Johnita P. Due is the Executive Vice President of Integrity and Inclusion for CNN Worldwide. Appointed to the newly created role in 2022, Due is based in Atlanta and joined CNN as media lawyer in 2003. She has been Chief Diversity, Equity, and Inclusion Officer for CNN and Warner Bros. Discovery (WBD) Sports (formerly Turner Sports) since 2019. She served as chief diversity advisor for CNN from 2005 to 2013.
As CNN’s EVP of Integrity and Inclusion, both the DEI and Standards & Practices teams report into her. Due ensures that CNN’s brand integrity for television, digital and sales is upheld. She advises on everything from conflicts of interest and editorial fairness to reporting about sensitive or controversial topics and language and images used, and advances the inclusion of underrepresented communities and diverse voices and perspectives in CNN’s content.
Under Due’s leadership, diversity, equity, and inclusion remain business-critical priorities. Highly regarded by employees and management alike for her inspirational leadership and editorial insights, Due helps drive the company’s efforts to improve the representation and development of employees on air and behind-the-scenes, as well as the production of impactful content that resonates with all audiences. She is also committed to building a culture of inclusion and belonging, creating meaningful opportunities for employees to share their voices, identities, and experiences. An essential part of Due’s strategy is an organizational investment in the development of employees through mentoring, development and inclusion initiatives.
Due also focuses on establishing marketplace connections with audiences. She championed CNN’s groundbreaking Juneteenth concert to celebrate and educate about the significance of the holiday. The inaugural “Juneteenth: A Celebration for Freedom”, in partnership with Live Nation Urban and Jesse Collins Entertainment, was #1 with Black viewers in all of cable and broadcast television during its time slot.
Due spearheaded the creation of CNN’s award-winning “We Are CNN” brand campaign, the first of its kind multi-platform campaign highlighting CNN’s progress around DEI to celebrate the progress made in improving representation across all screens and behind-the-scenes as well as its commitment to the work that continues. In 2022, this extraordinary campaign earned an Anthem (Silver) award for Best Diversity, Equity, and Inclusion Campaign and “Best PR and Marketing Campaigns” Award for TV from the National Association of Black Journalists (NABJ).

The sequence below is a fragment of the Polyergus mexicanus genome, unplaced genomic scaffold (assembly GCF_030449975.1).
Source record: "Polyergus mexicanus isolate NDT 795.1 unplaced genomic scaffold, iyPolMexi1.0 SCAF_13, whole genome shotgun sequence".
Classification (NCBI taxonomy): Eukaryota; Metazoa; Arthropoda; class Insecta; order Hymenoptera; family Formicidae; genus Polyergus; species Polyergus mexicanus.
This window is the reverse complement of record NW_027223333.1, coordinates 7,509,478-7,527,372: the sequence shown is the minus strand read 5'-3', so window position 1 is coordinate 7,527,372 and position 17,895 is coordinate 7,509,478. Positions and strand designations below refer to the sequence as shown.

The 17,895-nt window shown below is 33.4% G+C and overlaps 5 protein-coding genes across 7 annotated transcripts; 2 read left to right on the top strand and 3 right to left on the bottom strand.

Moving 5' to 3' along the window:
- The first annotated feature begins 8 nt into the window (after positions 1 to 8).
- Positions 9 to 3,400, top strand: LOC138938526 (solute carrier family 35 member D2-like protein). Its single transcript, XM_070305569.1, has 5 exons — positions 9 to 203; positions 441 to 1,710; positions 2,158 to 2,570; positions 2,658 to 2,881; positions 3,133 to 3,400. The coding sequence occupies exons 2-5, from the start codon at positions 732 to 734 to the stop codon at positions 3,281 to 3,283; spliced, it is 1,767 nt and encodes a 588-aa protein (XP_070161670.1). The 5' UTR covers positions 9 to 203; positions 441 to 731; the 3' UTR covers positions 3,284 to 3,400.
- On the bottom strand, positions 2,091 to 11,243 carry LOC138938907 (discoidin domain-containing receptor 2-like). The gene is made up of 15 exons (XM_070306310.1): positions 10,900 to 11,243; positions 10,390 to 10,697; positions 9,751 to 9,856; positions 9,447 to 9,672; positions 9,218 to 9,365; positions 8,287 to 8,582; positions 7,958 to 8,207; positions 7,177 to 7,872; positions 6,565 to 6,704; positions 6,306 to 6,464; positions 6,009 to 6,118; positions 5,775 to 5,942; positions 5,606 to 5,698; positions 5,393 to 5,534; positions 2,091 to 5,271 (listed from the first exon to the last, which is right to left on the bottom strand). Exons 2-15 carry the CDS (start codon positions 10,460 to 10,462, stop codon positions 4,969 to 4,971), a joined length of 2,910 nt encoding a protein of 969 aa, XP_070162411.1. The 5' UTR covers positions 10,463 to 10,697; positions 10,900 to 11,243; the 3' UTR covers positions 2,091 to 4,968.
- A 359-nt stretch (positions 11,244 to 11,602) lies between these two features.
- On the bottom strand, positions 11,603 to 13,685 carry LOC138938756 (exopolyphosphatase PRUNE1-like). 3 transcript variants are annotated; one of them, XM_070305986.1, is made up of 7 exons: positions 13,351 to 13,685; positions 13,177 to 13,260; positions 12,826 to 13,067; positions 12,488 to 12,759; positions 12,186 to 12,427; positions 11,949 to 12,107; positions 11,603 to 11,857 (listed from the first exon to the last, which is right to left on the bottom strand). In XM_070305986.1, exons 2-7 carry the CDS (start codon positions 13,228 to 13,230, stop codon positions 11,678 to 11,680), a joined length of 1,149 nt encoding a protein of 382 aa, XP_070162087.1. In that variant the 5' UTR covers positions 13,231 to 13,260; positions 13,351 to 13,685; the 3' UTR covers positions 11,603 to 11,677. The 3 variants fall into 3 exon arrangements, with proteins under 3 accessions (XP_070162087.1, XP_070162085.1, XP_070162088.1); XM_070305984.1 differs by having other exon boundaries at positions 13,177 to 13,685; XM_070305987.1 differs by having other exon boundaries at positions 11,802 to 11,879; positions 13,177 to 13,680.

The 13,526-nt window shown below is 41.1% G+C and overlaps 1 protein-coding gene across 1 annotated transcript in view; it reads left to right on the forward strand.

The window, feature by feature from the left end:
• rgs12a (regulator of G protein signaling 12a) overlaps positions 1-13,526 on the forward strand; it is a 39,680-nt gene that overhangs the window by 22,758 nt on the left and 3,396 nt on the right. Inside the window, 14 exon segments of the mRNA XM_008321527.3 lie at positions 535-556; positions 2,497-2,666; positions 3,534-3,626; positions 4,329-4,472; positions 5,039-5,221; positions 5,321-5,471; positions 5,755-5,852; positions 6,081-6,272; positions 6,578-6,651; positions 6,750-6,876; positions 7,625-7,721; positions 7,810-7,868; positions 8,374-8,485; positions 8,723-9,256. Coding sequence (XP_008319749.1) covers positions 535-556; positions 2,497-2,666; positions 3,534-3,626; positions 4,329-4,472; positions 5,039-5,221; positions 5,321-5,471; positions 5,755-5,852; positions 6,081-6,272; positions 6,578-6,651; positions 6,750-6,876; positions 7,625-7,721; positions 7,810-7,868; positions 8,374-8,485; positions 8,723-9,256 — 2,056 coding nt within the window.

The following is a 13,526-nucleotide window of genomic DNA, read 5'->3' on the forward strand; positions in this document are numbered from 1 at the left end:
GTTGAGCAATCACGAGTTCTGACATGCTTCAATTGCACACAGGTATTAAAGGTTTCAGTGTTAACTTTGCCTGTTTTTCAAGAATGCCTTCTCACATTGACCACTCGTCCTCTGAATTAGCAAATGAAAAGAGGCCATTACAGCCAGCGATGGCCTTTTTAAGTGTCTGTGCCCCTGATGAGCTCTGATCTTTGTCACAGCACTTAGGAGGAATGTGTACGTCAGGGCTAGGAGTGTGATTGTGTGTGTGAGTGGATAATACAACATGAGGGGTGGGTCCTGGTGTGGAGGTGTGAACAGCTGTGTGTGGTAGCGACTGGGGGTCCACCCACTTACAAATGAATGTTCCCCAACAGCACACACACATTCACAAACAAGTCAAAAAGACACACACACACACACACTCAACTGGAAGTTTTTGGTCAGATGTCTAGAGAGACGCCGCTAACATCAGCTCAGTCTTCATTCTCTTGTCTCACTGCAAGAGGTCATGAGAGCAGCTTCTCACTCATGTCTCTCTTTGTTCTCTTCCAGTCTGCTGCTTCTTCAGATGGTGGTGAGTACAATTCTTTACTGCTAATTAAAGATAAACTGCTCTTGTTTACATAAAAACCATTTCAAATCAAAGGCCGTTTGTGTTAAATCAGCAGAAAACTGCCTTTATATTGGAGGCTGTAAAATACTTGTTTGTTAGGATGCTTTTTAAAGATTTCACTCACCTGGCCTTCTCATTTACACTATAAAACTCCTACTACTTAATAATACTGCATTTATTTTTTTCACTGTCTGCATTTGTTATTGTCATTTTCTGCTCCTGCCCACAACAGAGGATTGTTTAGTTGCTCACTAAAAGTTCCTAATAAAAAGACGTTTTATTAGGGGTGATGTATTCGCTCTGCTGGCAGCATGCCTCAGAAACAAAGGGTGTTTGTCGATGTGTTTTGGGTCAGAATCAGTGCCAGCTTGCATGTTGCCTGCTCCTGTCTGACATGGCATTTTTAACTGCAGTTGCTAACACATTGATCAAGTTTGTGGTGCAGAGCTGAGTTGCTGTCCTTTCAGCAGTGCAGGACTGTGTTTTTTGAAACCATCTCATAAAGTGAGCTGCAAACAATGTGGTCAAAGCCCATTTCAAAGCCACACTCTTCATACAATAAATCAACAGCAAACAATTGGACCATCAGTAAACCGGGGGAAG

Previously, as CNN’s chief diversity advisor from 2005-2013, Due chaired CNN’s award-winning Diversity Council to advance the company’s diversity mission of growing its business by reflecting diverse audiences and perspectives in its programming and supporting an inclusive culture for its employees. Due’s leadership was crucial to establishing CNN’s standing with multicultural audiences leading to some major ratings wins, earning revenue in the tens of millions of dollars for multicultural content franchises, increasing CNN’s racial, ethnic and gender diversity, launching employee development and student pipeline programs, and expanding the diversity of perspectives and storytelling on air. Due was key to the development of global programming initiatives Black in America and Latino in America and the creation of the In America production unit. She also helped create the community forum “CNN Dialogues” in partnership with the National Center for Civil and Human Rights and Emory University’s James Weldon Johnson Institute for the Study for Race and Difference, and a company-wide initiative geared toward producing more content for the growing and diverse U.S. Hispanic market.
CNN’s DEI efforts have been recognized with significant industry honors that reflect Due’s leadership. In 2007, CNN received the “Best Practices Award” from NABJ for exemplary work in covering issues of great significance to the Black community or the African Diaspora and/or for efforts in increasing diversity among newsroom staff and management. CNN was featured in 2009 for its diversity best practices in a white paper by the Newspaper Association of America for redefining “diversity initiatives in the 21st century” and for using diversity “to help shape strategy, attract new customers, and increase revenue.” In 2010, CNN was honored by the Equality Forum with an International Business Leadership Award for its commitment to a diverse society and workforce and “for reporting with distinction issues about the gay, lesbian, bisexual and transgender communities” and by the Lawyers’ Committee for Civil Rights Under Law for its “unwavering commitment to diversity and incisive coverage of issues impacting minorities and underserved communities.”